For Reggie Barlow, the MEAC/SWAC Challenge presented by Disney is something of a homecoming. The head football coach at Alabama State, Barlow served as the Hornets' quarterback coach at the first challenge in 2005. On Sept. 2, Alabama State will represent the SWAC at the annual HBCU game for the first time since that inaugural game, facing off against the MEAC's Bethune-Cookman at the Citrus Bowl in Orlando, Fla.
"It's a huge game," Barlow said. "It gives our student-athletes an opportunity to have a bowl-like atmosphere and experience. I'm excited about having the chance to be part of it. I remember the first one, when we lost to South Carolina State; it was my first year coaching. That was a fun game to be a part of."
The MEAC/SWAC Challenge -- the annual HBCU matchup between the two conferences -- isn't the only big game on the Hornets' schedule. Every year Alabama State faces archrival Alabama A&M in the Magic City Classic at Legion Field in Birmingham, Ala., the site of the MEAC/SWAC Challenge from 2005 to 2007. Barlow believes games of this magnitude will help his team prepare for the early-season game against Bethune-Cookman and beyond.
"It's a similar mindset," Barlow said. "For one thing, the Magic City Classic is on ESPN. Our guys are used to playing on television. Then there are about 65,000 people who come to the Magic City Classic. So that definitely helps."
Barlow speaks from experience, having played in the Magic City Classic. A native of Montgomery, Ala., he was recruited to Alabama State by legendary Hornets coach Houston Markham. A wide receiver, Barlow had 56 receptions for 1,267 yards during his senior year, finishing with 130 catches for 2,536 yards in his career.
"Coach Markham means everything to me," Barlow said. "I was blessed with athletic ability, but he stressed things like work ethic, discipline and things like that, which carry you a long way. These are the things he instilled in me and all my teammates. He was a top-notch coach."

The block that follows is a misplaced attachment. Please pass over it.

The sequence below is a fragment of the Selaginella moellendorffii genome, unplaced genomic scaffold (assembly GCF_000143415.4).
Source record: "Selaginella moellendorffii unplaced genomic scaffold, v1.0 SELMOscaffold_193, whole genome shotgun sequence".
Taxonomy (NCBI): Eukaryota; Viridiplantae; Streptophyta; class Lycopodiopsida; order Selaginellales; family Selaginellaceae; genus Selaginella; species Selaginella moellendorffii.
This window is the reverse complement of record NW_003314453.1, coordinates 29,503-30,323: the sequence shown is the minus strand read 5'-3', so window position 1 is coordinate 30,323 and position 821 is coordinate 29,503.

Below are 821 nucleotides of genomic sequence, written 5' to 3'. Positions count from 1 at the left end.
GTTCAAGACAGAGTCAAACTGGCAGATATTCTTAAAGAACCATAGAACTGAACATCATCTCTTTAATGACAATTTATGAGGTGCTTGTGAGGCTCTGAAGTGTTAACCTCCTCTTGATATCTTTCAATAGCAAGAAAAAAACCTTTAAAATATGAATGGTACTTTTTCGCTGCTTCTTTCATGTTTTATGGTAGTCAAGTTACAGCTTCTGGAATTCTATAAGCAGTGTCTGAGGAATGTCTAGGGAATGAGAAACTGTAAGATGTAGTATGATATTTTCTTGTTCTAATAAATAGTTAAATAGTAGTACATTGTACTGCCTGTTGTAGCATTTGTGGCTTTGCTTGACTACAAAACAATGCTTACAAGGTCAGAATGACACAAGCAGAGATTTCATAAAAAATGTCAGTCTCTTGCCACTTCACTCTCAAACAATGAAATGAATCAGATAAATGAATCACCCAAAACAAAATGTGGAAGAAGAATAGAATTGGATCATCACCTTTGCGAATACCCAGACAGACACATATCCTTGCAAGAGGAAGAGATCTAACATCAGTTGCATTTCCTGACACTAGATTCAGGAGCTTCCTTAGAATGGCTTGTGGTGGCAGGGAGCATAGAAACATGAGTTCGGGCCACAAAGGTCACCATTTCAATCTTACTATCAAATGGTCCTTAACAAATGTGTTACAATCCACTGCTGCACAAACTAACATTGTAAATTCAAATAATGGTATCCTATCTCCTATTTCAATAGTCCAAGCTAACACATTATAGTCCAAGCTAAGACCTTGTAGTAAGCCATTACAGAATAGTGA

In 1996, Barlow was selected by the Jacksonville Jaguars in the fourth round of the NFL draft. In 1998, he was the league leader in punt return yardage, with 43 returns for 555 yards and a touchdown.
Barlow remains Jacksonville's career leader in punt returns (146) and punt return yards (1,581), and he is the single-season leader for punt returns (43), punt return yards (555) and average per return (12.9).
He spent five years in Jacksonville, then landed with the Oakland Raiders. In 2002, Barlow moved on to Tampa Bay, where Jon Gruden's Buccaneers spanked the Raiders to win Super Bowl XXXVII, 48-21.
"Having the opportunity to play for coach Jon Gruden was great," Barlow said. "It was a true blessing. I took a lot away from that game and how we got there. We started our season off that first year with a loss to the [New Orleans] Saints. It's a conference game. You wonder what kind of season it's going to be. We ended up winning the conference championship and the Super Bowl."
In 2003, Barlow concluded his NFL career and moved from the playing field to the sidelines. "I moved back home [to Montgomery] after I retired," said Barlow. "I wanted to coach. So I went back to my high school and worked under Coach [Richard] Moncrief, who is my quarterbacks coach now. Then I got a job at ASU. After that, things started to happen real fast for me. I was only an assistant coach for two years. Charlie Coe left to take an NFL job, and they made me the interim coach. Then I had the opportunity to become the head coach."
Barlow is entering his sixth year as head coach at Alabama State. He is one of four SWAC head coaches with Super Bowl rings. The others are Doug Williams (Grambling State), Monte Coleman (Arkansas-Pine Bluff) and Anthony Jones (Alabama A&M), who all earned rings with the Washington Redskins.
The Hornets finished with an 8-3 record (7-2 in conference) last year, the same record as rival Alabama A&M. But the Bulldogs defeated the Hornets 20-19 in the Magic City Classic. That win gave Alabama A&M the tiebreaker and the SWAC Eastern Division title. Alabama A&M lost to Grambling State for the SWAC championship.
"Kejuan made every All-American team," Barlow said. "The kid is an outstanding athlete. He's going to have a chance to get drafted. He had eight interceptions last year. Saeed Lee is a great defender. He does a nice job in the secondary. He's an all-conference player. Terren Jones is a big guy [6-7, 320 pounds]. He's an All-SWAC player as well."
Before Alabama State prepares to make a run in the SWAC, Barlow would like to see his alma mater get off to a good start in the MEAC/SWAC Challenge, especially considering the last time they were in this game, things didn't exactly go their way.
"It's definitely a big game," Barlow said. "Bethune-Cookman has a great team. They've played some good football in the MEAC over the last two years. With this being my sixth year, I'm looking to see how our guys measure up against a great team like Bethune-Cookman. I want to see if we can handle their speed. I'm also looking forward to our student-athletes getting to travel to a great city and get to experience playing in a great venue there."
And for Barlow? A win would be quite the homecoming gift.